Chinese AI drone system aims to hit fires in hard-to-reach places before they turn into big blazes

The new firefighting drones aim to address slow response times typically associated with urban and forest fire rescues during the initial stages of an emergency.

XCMG Group employees at the expo said the system had undergone two high-rise rescue drills in Chongqing province in southwestern China. It had also been deployed in forest fire prevention and proved efficient at tackling re-ignition points and inaccessible terrain, according to the staff at the event.

For forest deployments, the base system could be integrated into a laptop-sized terminal with a control system equivalent to standard handheld devices.

“When a fire breaks out, the reconnaissance drone is deployed first to survey the scene, transmitting real-time images back to the vehicle’s control room and automatically plotting a safe and swift route for the rescue.

“Fire rescue drones then follow the predetermined path, arriving quickly at the scene to initiate firefighting measures. The fire truck can also be rapidly sent to the site for additional support,” he added.

The reconnaissance drone is equipped with automatic cruising, high-altitude surveillance and automated battery replacement among its features. It has extended visibility in complex urban and forest environments.

The two fire-rescue drones can carry a payload of up to 50kg (110lbs) and have a flying height of 120 metres (394 feet) and an operational time of 20 minutes. They can be fitted with dry-powder fire extinguishing bombs or pressurised storage tanks and can tow hoses to spray compressed air foam. The drones are capable of spraying up to 15 metres in the air and can carry out high-altitude rescues and material drops.

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In March, the fire brigade of Nyingchi in the Tibet autonomous region collaborated with Keweitai, a company based in Shenzhen, to use drones to suppress a forest fire within a canyon. They targeted 10 primary ignition points, varying dramatically in elevation from 1,065 metres to 1,998 metres.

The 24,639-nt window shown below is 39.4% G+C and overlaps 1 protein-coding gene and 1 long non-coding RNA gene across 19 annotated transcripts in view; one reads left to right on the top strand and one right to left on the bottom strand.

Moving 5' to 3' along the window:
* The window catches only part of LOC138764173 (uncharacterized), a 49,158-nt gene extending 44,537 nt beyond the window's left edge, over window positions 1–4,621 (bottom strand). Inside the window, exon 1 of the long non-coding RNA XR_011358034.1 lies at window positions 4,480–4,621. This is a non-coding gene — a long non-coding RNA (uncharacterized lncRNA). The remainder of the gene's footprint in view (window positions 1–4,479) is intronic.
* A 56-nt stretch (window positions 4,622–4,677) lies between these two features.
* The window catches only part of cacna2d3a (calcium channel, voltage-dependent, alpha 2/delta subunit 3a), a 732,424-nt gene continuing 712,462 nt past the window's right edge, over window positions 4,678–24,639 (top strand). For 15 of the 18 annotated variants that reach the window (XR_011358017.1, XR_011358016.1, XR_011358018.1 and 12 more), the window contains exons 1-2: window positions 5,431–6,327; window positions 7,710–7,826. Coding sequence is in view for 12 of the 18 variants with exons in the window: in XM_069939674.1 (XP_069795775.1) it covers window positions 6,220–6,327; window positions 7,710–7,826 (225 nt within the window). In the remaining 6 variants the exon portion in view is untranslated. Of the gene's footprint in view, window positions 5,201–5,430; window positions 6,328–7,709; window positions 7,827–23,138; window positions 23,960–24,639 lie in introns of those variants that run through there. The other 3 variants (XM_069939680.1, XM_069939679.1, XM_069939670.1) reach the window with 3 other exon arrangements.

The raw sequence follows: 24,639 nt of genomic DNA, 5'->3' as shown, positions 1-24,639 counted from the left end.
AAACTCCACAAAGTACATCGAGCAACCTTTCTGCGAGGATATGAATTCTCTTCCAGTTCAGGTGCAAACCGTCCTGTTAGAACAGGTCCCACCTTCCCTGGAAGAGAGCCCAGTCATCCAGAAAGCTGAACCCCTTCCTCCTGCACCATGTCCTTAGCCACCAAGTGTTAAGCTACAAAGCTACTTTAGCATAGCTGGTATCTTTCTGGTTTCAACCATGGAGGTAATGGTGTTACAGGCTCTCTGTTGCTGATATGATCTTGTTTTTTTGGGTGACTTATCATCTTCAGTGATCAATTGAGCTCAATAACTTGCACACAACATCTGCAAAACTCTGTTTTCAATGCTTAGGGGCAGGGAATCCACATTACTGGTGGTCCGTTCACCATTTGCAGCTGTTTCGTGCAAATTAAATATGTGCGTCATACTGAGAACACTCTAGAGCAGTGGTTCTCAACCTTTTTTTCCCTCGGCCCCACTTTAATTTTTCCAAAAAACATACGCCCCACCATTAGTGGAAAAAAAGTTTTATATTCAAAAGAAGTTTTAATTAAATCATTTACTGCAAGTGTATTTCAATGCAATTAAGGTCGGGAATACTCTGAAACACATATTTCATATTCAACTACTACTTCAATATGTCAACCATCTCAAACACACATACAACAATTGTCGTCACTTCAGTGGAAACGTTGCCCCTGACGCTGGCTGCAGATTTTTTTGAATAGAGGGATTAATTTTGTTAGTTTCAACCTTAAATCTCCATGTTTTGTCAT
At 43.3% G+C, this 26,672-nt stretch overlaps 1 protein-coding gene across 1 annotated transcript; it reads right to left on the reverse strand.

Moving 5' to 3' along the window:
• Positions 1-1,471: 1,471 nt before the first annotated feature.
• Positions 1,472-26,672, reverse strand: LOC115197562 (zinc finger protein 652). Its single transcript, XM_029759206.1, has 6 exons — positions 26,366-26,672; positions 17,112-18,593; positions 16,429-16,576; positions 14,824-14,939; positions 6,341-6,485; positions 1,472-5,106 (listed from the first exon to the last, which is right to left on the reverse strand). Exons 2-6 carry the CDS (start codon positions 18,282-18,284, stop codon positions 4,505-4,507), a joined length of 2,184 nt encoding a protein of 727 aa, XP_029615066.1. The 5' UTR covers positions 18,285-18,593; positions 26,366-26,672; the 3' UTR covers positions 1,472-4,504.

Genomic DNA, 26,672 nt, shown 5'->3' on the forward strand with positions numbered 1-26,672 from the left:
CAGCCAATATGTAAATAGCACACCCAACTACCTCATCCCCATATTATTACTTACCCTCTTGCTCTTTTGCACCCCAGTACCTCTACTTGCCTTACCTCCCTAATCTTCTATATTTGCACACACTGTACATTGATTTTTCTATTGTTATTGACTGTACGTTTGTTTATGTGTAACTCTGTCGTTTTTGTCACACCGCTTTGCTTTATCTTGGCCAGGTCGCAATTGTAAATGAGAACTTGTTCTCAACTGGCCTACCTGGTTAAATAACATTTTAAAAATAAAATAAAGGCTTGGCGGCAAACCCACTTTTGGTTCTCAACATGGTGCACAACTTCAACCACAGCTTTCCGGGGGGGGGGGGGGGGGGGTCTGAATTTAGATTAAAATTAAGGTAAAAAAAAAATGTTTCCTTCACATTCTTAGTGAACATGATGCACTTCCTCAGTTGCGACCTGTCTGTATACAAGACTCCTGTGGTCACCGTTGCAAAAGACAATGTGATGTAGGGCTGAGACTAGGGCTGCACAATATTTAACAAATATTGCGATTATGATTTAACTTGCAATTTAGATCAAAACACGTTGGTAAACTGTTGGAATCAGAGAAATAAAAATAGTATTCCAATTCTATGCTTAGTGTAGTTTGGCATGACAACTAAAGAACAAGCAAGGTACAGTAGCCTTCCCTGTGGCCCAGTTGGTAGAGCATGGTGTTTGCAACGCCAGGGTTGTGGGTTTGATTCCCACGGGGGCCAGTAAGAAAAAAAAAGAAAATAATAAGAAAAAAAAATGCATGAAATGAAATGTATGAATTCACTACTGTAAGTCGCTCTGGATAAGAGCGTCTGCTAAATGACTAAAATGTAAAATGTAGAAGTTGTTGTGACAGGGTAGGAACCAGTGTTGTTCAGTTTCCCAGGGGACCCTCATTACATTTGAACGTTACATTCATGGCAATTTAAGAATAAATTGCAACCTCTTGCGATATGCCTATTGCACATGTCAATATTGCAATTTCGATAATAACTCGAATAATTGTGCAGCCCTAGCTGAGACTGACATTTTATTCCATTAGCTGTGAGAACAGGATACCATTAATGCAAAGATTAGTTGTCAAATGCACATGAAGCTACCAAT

The challenging topography rendered the area virtually inaccessible to human firefighters and elevated drones to a critical role in the rescue mission. The drones were piloted by trained professionals to successfully extinguish all smoke and fire sources by airdropping water bags onto the affected areas.

The drones used were easy to carry, simple to operate, and quick to respond but cannot navigate autonomously, according to the Keweitai website.

Dutch company Deltaquad has launched firefighting drones that use thermal imaging and image recognition for forest wildfire detection. Likewise, Jacinto, a Portuguese fire truck company, has partnered with two other firms and the University of Coimbra on a similar project that aims to extinguish fires before they escalate into megafires.


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The XCMG drone’s flight control system was optimised for complex fire situations, offering superior stability and performance compared to commercial drones, technical personnel at the expo said.

“When deployed for urban rescues, the fire rescue drones have to withstand the explosive gas flows that may erupt from windows at the fire site. It’s a challenge the XCMG team has specifically addressed through extensive data collection and some sacrifices in operational time,” the company’s technical personnel said.

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“The system showcased now is the fifth-generation product which began development in 2017, and the next generation – expected to feature a larger payload and independent firefighting units directly mounted on the drones – is slated for release early next year,” according to XCMG.

“The system is designed to operate within the first 20 minutes of a fire outbreak, by which time, according to domestic rescue standards, backup forces should also have arrived on the scene, completing the drone’s early rescue mission,” said an industry observer who asked not to be named.

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